Accusations that a top aide to Boston Mayor Thomas Menino has routinely deleted emails in violation of state law have tripped up the mayor's quest for a fifth term. The Massachusetts public records law requires municipal employees to keep emails for two years, regardless of "informational or evidential value." There is also evidence that a judge warned the mayor about deleted emails last year, when it was discovered that employees in one agency were told to delete emails due to a lack of data storage space. The agency then bought email backup software but did not develop an email retention policy, according to the article in The Boston Globe.
In this case, defenders contend the aide's practice of moving emails to his trash and emptying his recycle bin daily, or "double-deleting," is consistent with the habits of a highly organized person. The aide assumed the emails were being backed up by City Hall servers.
The city does have an email archiving system, which automatically archives emails after they have been in a user's inbox for 90 days, according to the mayor's press secretary, Dot Joyce. If the emails do not remain in the inbox for 90 days, the burden is on the users to archive the emails themselves, Joyce said.
As the computers are being seized and an independent computer forensics specialist hired to try to retrieve the emails, the flap should serve as another reminder to CIOs that email retention is serious business, said attorney Edwin Larkin.
"Here you have an aide who is said not to be aware that he is required to maintain even irrelevant email for at least two years under the mistaken assumption that it is being backed up in the ether by the IT department. That is something that happens relatively commonly," said Larkin, a litigation partner at Venable LLP in New York.
"The takeaway for CIOs is that you need to make sure employees are aware of the email retention policy and they abide by it," Larkin said. "Point two is that CIOs need to let people know that if you don't work within that policy, you run the risk of losing data."
Retaining email is thus a matter of disaster recovery and regulatory compliance, including compliance with the so-called e-discovery laws in the Federal Rules of Civil Procedure. And if organizations are faced with an e-discovery request in litigation or for compliance purposes, retrieval from backup can get expensive.
"Now they have to go to these backups, figure out which one has the data they need, and restore it. A good archive system can save them a lot of money and a lot of time," said Bill Pray, an analyst at Midvale, Utah-based Burton Group Inc. (See sidebar.)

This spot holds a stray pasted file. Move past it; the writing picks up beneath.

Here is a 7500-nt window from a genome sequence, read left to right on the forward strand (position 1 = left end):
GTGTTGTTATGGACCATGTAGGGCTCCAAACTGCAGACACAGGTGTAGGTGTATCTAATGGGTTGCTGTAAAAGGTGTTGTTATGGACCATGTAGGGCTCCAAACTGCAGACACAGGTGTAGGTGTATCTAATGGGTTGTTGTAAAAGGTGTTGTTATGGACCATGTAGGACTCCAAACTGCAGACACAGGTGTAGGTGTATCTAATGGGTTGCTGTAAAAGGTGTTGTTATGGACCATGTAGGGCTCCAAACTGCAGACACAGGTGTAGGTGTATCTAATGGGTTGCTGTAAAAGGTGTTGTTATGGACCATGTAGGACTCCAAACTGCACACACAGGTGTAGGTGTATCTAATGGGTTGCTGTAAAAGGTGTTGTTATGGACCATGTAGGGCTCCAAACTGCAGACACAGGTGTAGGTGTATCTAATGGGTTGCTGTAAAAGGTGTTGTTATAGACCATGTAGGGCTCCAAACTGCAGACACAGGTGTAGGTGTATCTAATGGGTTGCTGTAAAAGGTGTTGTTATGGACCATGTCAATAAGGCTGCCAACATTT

Creating an email retention policy
Before developing an email archiving strategy, a CIO should review which regulatory and legal regulations apply to his organization and then start building a policy. That means sitting down with the legal team, auditors and stakeholders from business units such as human resources and finance who are intimately familiar with legal requirements in their specialty.
"Build legitimate polices based on your business purposes, your litigation readiness requirements, your compliance auditing requirements and your information lifecycle management," Pray said.
Another key is creating a unilateral policy, without exceptions. One story on email archiving strategies tells the story of a CIO who ran into trouble when granting exceptions to some executives who didn't like the purge cycle of the company policy.
Burton's advice for creating an email retention policy is that it should address the following:
- Email usage: Definitions of what constitutes abuse and proper use of the organization's email services.
- Archiving and retention: Identification of what content will be saved, where it will be saved and for how long.
- Legal readiness: Who, during a compliance audit or legal action, will be in charge of the information and how procedures will be communicated to the involved parties.
Let us know what you think about the story; email: Linda Tucci, Senior News Writer